What’s on Your Nightstand: December 2017

What’s on Your Nightstand is a monthly meme hosted by 5 Minutes for Books on the last Tuesday of every month that summarizes what you’ve read for the month, what you’re currently reading, and what you plan to read next. For my posts, I also include articles, music, art, TV shows, and whatever else I did in the month.

December is not done yet, but it’s been great so far and since we’re so close to its end, I think it’s safe to say it’s one of my best months of this year. I had so much fun in December anticipating the holidays and planning with friends and family and celebrating new friends, old friends, who I hadn’t seen in a very long time, and co-workers. It was a month of happiness and celebration and I was glad for it. Such is usually the case at this time of year. I’m always happy when family and friends get together to celebrate. As for what else I did this month, read on.


Books read:

The first book I completed this month was an ARC of Ursula K. Le Guin’s No Time to Spare: Thinking About What Matters, which is a book of essays on a variety of topics such as writing, cats, and current social issues. Most or all the essays were taken from a blog Le Guin has maintained over the years. The book was an okay read, insightful in some spots and funny as well. If you’re a fan of Le Guin’s writing, I recommend it to you.

Then I bought and immediately started to read Art & Fear by David Bayles and Ted Orland, which is an inspirational/self-help book that encourages artists and other creators to continue making art, if that’s what they wish to do. I loved this book and it’s one I highly recommend to everyone engaged in artmarking. I think it’s a book all artists can benefit from, whether a master or a novice.

I then pushed through the audio book of The Hobbit by J.R.R. Tolkien that’s narrated by Rob Inglis. It was a reread because I’m trying to read all the Lord of the Rings books by audio book since I find them all too boring, except The Hobbit, which I love. I think the audio book will make the main trilogy a bearable read, but only if I can find a narrator I can tolerate. Inglis does a good job, but I don’t like the way he narrated the story and I don’t like the BBC radio adaptation version. That one was a bit confusing.

I moved on to The Ballad of Black Tom by Victor LaValle, which I started to read soon after purchasing it. It’s a horror novella that retells H.P. Lovecraft’s short story “The Horror at Red Hook” from the perspective of a Black man, and it’s set in 1924 in New York City. It was surprisingly good because I didn’t expect to like it, and unsettling too. I like how it ends, but I wish it was longer.

Next I completed Above the Timberline by Gregory Manchess (illus.), which is a graphic novel filled with over 120 breathtaking oil paintings that accompany this sci-fi story set in a future where Earth is frozen. The story follows a man who embarks on an expedition to search for his father, who had gotten lost while searching for a lost city under the ice. This, too, was surprisingly good. I expected to get caught up in the paintings and forget the story, but I liked both equally and they both kept my interest.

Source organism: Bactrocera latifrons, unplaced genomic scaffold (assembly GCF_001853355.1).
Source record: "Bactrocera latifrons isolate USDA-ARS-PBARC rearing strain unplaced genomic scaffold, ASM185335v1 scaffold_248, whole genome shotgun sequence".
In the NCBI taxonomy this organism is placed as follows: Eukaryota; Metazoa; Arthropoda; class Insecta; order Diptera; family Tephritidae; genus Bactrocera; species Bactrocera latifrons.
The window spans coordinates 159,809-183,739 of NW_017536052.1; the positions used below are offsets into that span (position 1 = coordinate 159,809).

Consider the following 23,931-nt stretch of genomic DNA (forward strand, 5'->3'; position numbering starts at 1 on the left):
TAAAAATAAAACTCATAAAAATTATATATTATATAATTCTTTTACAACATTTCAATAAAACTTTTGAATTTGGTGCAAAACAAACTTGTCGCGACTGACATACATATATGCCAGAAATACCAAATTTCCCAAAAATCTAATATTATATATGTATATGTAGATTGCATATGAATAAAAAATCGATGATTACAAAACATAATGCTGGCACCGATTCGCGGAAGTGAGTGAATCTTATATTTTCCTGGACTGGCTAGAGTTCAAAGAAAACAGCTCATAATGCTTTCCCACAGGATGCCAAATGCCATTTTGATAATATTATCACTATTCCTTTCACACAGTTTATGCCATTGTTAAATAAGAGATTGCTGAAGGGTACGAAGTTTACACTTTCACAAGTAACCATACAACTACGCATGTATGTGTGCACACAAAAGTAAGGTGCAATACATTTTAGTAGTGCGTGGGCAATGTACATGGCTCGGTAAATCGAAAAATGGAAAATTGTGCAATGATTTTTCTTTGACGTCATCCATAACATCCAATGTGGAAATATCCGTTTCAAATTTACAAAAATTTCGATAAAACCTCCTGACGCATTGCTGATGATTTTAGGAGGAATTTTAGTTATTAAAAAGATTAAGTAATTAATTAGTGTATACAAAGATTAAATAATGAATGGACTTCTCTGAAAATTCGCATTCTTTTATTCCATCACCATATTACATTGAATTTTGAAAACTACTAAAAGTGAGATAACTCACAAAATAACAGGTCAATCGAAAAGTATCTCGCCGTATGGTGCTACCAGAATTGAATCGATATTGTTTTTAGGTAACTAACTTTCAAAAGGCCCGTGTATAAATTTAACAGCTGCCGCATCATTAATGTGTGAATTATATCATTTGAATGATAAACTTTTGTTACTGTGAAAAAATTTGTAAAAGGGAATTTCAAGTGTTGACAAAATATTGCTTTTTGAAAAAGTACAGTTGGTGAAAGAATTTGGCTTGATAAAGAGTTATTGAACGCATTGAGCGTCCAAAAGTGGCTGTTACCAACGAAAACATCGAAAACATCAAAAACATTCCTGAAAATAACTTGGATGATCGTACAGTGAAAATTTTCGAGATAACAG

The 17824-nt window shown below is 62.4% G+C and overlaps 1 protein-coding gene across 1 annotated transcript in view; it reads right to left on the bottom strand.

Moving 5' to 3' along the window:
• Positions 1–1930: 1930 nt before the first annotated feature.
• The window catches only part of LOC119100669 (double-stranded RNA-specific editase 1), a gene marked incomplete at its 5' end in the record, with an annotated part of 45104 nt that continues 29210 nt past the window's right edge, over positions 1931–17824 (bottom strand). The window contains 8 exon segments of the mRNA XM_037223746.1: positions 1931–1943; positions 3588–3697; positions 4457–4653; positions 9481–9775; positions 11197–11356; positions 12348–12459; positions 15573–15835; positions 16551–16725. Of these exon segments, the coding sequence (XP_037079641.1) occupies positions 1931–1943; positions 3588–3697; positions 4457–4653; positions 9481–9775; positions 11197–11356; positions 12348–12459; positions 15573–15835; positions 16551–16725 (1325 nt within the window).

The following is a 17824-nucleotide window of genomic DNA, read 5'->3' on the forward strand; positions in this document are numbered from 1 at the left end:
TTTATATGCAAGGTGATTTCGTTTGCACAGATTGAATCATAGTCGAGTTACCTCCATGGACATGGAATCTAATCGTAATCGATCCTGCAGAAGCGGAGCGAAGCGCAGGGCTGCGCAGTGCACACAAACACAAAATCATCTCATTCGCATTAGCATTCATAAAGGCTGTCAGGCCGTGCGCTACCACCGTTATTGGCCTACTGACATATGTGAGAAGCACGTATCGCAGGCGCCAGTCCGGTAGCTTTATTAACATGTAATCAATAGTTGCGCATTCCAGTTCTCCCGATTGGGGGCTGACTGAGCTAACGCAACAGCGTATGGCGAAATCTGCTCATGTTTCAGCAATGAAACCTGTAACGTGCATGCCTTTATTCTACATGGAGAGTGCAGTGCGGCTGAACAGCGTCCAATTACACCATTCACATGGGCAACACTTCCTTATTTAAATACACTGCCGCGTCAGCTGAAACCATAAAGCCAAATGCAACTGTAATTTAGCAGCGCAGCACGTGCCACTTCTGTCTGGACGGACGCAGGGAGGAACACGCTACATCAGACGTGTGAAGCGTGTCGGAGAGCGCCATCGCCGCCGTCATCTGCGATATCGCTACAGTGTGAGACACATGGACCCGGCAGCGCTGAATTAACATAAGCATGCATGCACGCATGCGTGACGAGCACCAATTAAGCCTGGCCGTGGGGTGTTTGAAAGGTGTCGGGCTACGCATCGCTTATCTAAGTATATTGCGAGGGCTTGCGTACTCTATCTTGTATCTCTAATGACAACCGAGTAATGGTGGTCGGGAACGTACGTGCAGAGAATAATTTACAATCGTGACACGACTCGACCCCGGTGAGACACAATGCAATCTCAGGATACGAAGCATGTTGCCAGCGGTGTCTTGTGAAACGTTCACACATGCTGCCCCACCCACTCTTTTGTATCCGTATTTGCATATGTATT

And the last book I completed this year was Tess of the Road by Rachel Hartman, which seems to be the first novel in a new series set in the world of her Seraphina duology. (I haven’t seen this stated anywhere, but the ending seems to hint at more adventures.) This novel follows one of Seraphina’s sisters, Tess, who runs away from home to escape the vitriol of her mother and disappointment of her other family members, but finds solace and catharsis in her travel on the road. I wanted to like the story because I liked the character at first, but the more I read, the more annoyed I became by it.


Other things consumed in December:

Articles

FML: Why millennials are facing the scariest financial future of any generation since the Great Depression. (highline.huffingtonpost.com)

The World Might Be Better Off Without College for Everyone (theatlantic.com)

— about the current system of higher education in the U.S.

Russell Simmons, R. Kelly, and Why Black Women Can’t Say #MeToo (nytimes.com)

“The intersection of race, class, sexism and power is dangerous, and the most vulnerable women among us must navigate it alone. They are terrorized, then expected to fight for those who terrorized them because a seemingly greater predator is at large. Their faces will never grace the cover of Time magazine, and in some cases their silence will never be broken, if they hold the same false notions of power and victimhood that I once clung to when the cognitive dissonance became too strong.”

Tarana Burke Was Omitted From the Time Magazine Cover, So Let’s Celebrate the Sh*t Out of Her Today! (afropunk.com)

— I was plenty upset to see that Tarana Burke was not included on the cover. She should have been on it front and center.

The People #MeToo Leaves Behind (revealnews.org)

Weinstein’s Complicity Machine (nytimes.com)

— On how Harvey Weinstein was able to get away with sexually harassing women for years

The Book That Made Me a Feminist Was Written by an Abuser (electricliterature.com)

— The writer talks about how The Mists of Avalon by Marion Zimmer Bradley influenced her to become a feminist.

Op-Ed: I am a Cherokee woman. Elizabeth Warren is not. (thinkprogress.org)

Diversity isn’t the goal; we must do better (blackgirlinmaine.com)

“The goal should never be diversity and tolerance, that is simply not good enough. Just having a mix of people (diversity) doesn’t mean anything fundamentally changes. And tolerance is terrible; I tolerate my annual mammogram but I certain don’t like or look forward to it. Organizations should be dedicated to creating a vision of wellness and an understanding that systemic racism is a barrier to that wellness. This barrier cannot be addressed or eliminated until a critical mass in any given system understands the systemic nature of racism and addresses it as a threat to the health of all members of the system.”